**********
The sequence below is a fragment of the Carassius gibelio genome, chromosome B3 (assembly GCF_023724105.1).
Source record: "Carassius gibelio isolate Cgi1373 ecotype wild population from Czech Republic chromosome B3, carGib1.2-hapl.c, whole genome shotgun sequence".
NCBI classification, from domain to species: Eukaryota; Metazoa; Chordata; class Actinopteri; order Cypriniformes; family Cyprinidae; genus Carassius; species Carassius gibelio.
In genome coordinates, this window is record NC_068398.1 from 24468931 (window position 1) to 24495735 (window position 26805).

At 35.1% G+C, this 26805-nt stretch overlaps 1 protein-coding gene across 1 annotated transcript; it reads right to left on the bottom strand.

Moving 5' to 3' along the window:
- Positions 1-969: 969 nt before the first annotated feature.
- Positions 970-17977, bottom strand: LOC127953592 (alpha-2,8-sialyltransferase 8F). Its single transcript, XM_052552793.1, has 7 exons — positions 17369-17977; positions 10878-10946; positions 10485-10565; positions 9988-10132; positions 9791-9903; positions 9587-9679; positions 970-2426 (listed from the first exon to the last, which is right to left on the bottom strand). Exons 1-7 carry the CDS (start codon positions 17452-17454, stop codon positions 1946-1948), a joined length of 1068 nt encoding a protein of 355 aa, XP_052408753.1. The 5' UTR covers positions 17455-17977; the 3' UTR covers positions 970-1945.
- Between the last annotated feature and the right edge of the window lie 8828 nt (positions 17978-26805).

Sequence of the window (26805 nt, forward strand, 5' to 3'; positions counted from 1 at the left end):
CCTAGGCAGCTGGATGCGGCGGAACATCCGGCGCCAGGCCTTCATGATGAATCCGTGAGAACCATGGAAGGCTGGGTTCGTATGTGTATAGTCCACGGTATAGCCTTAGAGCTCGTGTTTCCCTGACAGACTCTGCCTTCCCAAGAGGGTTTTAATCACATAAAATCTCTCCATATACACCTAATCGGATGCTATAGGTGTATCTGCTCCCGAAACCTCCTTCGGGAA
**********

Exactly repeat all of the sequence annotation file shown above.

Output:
The sequence below is a fragment of the Carassius gibelio genome, chromosome B3 (assembly GCF_023724105.1).
Source record: "Carassius gibelio isolate Cgi1373 ecotype wild population from Czech Republic chromosome B3, carGib1.2-hapl.c, whole genome shotgun sequence".
NCBI classification, from domain to species: Eukaryota; Metazoa; Chordata; class Actinopteri; order Cypriniformes; family Cyprinidae; genus Carassius; species Carassius gibelio.
In genome coordinates, this window is record NC_068398.1 from 24468931 (window position 1) to 24495735 (window position 26805).

At 35.1% G+C, this 26805-nt stretch overlaps 1 protein-coding gene across 1 annotated transcript; it reads right to left on the bottom strand.

Moving 5' to 3' along the window:
- Positions 1-969: 969 nt before the first annotated feature.
- Positions 970-17977, bottom strand: LOC127953592 (alpha-2,8-sialyltransferase 8F). Its single transcript, XM_052552793.1, has 7 exons — positions 17369-17977; positions 10878-10946; positions 10485-10565; positions 9988-10132; positions 9791-9903; positions 9587-9679; positions 970-2426 (listed from the first exon to the last, which is right to left on the bottom strand). Exons 1-7 carry the CDS (start codon positions 17452-17454, stop codon positions 1946-1948), a joined length of 1068 nt encoding a protein of 355 aa, XP_052408753.1. The 5' UTR covers positions 17455-17977; the 3' UTR covers positions 970-1945.
- Between the last annotated feature and the right edge of the window lie 8828 nt (positions 17978-26805).

Sequence of the window (26805 nt, forward strand, 5' to 3'; positions counted from 1 at the left end):
CCTAGGCAGCTGGATGCGGCGGAACATCCGGCGCCAGGCCTTCATGATGAATCCGTGAGAACCATGGAAGGCTGGGTTCGTATGTGTATAGTCCACGGTATAGCCTTAGAGCTCGTGTTTCCCTGACAGACTCTGCCTTCCCAAGAGGGTTTTAATCACATAAAATCTCTCCATATACACCTAATCGGATGCTATAGGTGTATCTGCTCCCGAAACCTCCTTCGGGAA